Years ago, when I was a student in Dr. J.P. Dane’s Church Administration class at Grand Canyon University, which was then a Southern Baptist-related school, he made a statement that I will never forget.
“Southern Baptists are intoxicated by numbers.”
Having been raised in a Southern Baptist church, I was shocked that we could be intoxicated by anything, but his statement made the point. My home church, like thousands of others, had a board at the front of the church which announced the Sunday School enrollment, attendance, last week’s attendance, the offering, and the number of reported contacts. Things were good when the numbers were increasing, not so good when they weren’t. For a small church in a small town well outside the “Bible Belt” South, the numbers were usually pretty good. The ministry tenure of several pastors was evaluated by that attendance figure, which reached 50 about half the time, hit 60 on special days like Easter and the Sunday before Christmas, and could drop as low as 35 in the summer time.
For several years now, the topic of the numbers, particularly the membership and attendance numbers, have been a topic of discussion at the annual gathering of the SBC. The number of baptisms has been trending downward for quite some time, and it is something considered a measure of the health of churches. The total membership, which includes a sizeable number of individuals characterized as “non-resident members,” (meaning that the church they belong to doesn’t see them or can’t find them), has also been in decline for almost a decade now, and the number is getting larger as each succeeding year passes. This has caused a lot of distress for the convention’s leadership.
Declining membership and attendance is not rare among Christian churches in America. In fact, most denominations and most churches are declining in both membership, and participation, in some cases, a steep decline. Along with that, the churches are “graying,” with the median age becoming higher as fewer younger people find the church worth bothering with, or fail to become convinced that the religious values they are taught as they grow up are serious when compared to the secular humanist perspective they get every day in school. Thomas Reeves, in his book, The Empty Church, lays the decline of mainline Protestant churches at the feet of liberal theology, and documents the exodus.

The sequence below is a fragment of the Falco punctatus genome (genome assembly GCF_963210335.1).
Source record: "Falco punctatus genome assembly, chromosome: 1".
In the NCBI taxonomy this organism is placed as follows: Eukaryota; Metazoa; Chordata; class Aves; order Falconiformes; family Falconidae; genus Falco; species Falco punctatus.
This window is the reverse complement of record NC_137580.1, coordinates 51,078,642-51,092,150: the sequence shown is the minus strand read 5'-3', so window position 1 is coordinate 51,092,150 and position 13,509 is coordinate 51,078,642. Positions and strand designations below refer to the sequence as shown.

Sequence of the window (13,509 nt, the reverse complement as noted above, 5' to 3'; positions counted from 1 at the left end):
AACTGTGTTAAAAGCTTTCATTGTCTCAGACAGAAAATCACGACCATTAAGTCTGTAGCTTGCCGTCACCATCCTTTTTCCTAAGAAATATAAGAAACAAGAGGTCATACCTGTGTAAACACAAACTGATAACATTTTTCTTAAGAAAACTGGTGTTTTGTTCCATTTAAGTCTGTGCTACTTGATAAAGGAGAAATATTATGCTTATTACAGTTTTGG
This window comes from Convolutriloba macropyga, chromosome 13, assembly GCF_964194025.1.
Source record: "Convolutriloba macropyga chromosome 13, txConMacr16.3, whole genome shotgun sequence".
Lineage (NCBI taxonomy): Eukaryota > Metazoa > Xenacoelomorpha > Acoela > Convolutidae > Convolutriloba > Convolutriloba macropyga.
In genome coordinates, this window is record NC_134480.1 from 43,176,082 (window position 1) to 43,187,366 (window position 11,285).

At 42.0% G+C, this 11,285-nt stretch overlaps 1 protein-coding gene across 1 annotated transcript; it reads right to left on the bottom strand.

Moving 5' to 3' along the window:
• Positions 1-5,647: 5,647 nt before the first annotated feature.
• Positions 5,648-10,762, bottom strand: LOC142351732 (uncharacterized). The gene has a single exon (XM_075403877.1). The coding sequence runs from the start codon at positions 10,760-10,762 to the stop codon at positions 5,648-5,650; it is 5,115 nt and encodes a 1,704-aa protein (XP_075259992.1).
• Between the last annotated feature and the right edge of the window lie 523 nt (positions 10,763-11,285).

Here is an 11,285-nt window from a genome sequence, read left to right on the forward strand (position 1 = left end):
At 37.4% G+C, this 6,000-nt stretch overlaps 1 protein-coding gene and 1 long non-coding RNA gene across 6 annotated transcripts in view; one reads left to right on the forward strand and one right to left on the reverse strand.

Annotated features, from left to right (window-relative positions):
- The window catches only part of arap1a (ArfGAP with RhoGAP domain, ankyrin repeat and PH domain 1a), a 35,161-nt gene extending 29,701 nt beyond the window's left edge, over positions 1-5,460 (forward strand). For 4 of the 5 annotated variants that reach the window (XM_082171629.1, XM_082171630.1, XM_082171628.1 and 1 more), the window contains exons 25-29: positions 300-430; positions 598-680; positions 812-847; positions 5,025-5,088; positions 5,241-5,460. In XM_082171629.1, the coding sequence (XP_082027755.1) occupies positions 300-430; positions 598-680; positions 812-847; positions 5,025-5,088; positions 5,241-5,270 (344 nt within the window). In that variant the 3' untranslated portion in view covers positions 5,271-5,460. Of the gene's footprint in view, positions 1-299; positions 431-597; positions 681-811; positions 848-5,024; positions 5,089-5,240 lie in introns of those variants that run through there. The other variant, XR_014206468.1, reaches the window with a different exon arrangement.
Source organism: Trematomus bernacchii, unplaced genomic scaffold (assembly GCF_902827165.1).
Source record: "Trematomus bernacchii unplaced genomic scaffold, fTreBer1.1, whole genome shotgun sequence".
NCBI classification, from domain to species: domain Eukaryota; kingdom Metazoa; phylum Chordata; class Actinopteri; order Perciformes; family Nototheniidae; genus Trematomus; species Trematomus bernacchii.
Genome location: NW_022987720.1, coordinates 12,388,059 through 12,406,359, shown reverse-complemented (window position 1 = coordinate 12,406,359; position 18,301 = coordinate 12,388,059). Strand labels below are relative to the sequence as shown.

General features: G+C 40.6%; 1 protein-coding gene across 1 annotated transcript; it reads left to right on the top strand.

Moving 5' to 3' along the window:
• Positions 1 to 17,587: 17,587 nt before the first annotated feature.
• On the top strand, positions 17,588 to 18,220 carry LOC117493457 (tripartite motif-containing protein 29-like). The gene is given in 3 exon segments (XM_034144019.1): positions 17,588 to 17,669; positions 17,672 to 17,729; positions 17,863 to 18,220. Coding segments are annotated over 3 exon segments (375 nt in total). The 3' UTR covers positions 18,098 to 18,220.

Dr. Al Mohler, President of Southern Baptist Theological Seminary, in a recent article in the Baptist Banner, noted the following, regarding a recent Pew Report:
“The Pew report reveals an increasing number of Americans who identify with no church or religious commitment. At present, one of five Americans is now “unaffiliated” and disconnected from any church or organized faith. More shocking is the fact that fully one in three Americans under age 30 report themselves as unaffiliated. “In the last five years alone, the unaffiliated have increased from just over 15 percent to just under 20 percent of all U.S. adults,” the report reveals.”
This trend is now having an effect on Southern Baptist churches as well. A denomination once insulated by its close association with Southern, Bible Belt culture is now losing its cultural identity, and large swaths of its membership, especially younger ones. And if you take a look at the numbers in the SBC, out of 16 million members, the average weekly worship attendance is slightly less than 6 million. That means that 10 million individuals who still identify themselves as “affiliated” with a Southern Baptist church rarely, if ever, attend the church they belong to. If the percentages of attendance to membership are similar in other denominations, and most studies show that they are, then only about 30-35% of the American population is actually in attendance at church on Sunday.
In the SBC, the decline isn’t the result of liberal theology. So why is this happening? I have some theories. And is there something that can be done to reverse the trend?
1. Southern Baptists focused heavily on evangelism in the 50′s, 60′s and into the 70′s. The focus on discipleship didn’t match up. This produced a gap, especially in places where being Southern Baptist is embedded deep into the local culture.